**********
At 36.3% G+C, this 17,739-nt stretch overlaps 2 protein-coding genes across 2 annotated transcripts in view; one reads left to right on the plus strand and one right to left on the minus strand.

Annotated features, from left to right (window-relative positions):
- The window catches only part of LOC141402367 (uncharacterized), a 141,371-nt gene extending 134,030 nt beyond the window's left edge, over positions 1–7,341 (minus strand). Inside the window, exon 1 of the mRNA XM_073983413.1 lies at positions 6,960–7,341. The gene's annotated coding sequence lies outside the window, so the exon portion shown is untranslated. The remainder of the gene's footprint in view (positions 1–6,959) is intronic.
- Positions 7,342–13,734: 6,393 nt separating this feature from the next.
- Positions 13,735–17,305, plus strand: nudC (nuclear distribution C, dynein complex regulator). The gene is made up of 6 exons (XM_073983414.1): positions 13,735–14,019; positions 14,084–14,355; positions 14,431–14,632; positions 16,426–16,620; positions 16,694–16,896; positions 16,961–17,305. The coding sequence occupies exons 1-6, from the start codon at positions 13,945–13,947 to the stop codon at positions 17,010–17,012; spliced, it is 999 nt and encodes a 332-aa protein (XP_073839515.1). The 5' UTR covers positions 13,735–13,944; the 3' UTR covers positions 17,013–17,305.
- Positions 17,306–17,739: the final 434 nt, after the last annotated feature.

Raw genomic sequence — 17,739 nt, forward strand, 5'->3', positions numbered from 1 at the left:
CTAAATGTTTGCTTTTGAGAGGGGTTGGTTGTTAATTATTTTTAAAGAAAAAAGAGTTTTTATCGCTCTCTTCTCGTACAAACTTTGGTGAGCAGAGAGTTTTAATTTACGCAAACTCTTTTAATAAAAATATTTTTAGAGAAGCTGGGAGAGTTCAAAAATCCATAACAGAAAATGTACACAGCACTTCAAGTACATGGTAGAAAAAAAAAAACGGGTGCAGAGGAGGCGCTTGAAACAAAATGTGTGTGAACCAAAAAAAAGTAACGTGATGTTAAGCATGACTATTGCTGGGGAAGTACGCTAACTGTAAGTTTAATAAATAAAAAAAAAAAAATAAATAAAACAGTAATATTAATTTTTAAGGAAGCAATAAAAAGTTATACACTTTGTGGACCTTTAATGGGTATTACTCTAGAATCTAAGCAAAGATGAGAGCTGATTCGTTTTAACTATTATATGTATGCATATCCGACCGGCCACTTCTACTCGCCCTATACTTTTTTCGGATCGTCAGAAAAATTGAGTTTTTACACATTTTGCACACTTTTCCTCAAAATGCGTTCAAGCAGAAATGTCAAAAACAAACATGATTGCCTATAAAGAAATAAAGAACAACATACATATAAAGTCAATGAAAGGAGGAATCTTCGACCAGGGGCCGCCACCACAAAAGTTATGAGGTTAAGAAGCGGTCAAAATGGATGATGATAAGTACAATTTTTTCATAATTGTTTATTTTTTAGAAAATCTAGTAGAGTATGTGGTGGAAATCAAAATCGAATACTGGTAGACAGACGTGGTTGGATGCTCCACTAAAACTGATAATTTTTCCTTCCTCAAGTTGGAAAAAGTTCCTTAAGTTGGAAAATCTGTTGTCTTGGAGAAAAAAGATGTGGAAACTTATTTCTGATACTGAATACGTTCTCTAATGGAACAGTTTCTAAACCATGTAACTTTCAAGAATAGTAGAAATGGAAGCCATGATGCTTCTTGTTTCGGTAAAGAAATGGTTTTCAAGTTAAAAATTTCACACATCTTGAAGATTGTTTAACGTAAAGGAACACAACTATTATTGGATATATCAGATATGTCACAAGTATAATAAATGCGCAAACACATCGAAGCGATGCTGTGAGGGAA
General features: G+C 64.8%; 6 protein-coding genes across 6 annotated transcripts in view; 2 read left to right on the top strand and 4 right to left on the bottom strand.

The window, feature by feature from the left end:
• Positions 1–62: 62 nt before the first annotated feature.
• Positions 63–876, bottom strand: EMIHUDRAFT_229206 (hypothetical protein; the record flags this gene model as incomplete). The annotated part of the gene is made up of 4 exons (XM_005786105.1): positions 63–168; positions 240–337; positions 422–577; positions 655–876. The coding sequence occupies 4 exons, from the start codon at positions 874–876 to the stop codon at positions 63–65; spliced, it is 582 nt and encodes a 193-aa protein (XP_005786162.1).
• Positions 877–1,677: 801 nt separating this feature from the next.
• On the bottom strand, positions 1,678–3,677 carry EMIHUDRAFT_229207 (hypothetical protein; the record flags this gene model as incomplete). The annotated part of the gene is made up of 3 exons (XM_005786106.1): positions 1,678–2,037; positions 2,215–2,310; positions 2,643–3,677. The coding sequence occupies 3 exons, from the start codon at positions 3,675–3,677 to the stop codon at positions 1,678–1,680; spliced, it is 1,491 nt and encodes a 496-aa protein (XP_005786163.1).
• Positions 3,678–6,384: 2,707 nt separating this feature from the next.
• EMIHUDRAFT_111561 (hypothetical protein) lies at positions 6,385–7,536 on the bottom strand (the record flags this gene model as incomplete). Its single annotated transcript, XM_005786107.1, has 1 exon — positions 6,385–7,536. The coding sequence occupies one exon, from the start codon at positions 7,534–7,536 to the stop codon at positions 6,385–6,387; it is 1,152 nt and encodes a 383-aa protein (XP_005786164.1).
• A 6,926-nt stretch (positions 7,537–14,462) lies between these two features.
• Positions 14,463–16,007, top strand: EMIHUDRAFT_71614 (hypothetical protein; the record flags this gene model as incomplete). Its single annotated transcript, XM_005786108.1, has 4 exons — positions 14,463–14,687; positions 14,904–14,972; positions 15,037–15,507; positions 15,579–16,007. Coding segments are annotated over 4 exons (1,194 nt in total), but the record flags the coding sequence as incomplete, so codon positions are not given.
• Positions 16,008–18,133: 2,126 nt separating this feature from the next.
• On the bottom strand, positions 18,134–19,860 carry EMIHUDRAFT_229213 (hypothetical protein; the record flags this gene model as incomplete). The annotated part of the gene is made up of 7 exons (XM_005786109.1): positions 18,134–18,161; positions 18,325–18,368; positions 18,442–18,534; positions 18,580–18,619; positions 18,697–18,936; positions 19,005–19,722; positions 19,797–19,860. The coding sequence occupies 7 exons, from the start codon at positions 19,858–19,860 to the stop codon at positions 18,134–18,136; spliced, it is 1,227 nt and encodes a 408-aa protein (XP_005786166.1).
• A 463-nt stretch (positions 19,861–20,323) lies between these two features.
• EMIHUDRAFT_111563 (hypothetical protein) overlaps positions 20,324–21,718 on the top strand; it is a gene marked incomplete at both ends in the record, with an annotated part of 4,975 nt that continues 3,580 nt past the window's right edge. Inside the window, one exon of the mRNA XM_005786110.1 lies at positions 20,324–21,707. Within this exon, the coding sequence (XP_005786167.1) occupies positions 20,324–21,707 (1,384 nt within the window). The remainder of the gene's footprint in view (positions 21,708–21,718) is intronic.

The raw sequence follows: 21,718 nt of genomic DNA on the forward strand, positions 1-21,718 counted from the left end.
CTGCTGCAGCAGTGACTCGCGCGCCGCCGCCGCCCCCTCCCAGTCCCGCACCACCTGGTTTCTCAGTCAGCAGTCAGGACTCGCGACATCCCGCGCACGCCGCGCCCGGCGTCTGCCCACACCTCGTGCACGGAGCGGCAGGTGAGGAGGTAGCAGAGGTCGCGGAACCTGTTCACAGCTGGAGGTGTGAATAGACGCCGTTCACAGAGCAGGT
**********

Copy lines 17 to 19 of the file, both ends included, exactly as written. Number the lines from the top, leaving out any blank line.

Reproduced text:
• A 6,926-nt stretch (positions 7,537–14,462) lies between these two features.
• Positions 14,463–16,007, top strand: EMIHUDRAFT_71614 (hypothetical protein; the record flags this gene model as incomplete). Its single annotated transcript, XM_005786108.1, has 4 exons — positions 14,463–14,687; positions 14,904–14,972; positions 15,037–15,507; positions 15,579–16,007. Coding segments are annotated over 4 exons (1,194 nt in total), but the record flags the coding sequence as incomplete, so codon positions are not given.
• Positions 16,008–18,133: 2,126 nt separating this feature from the next.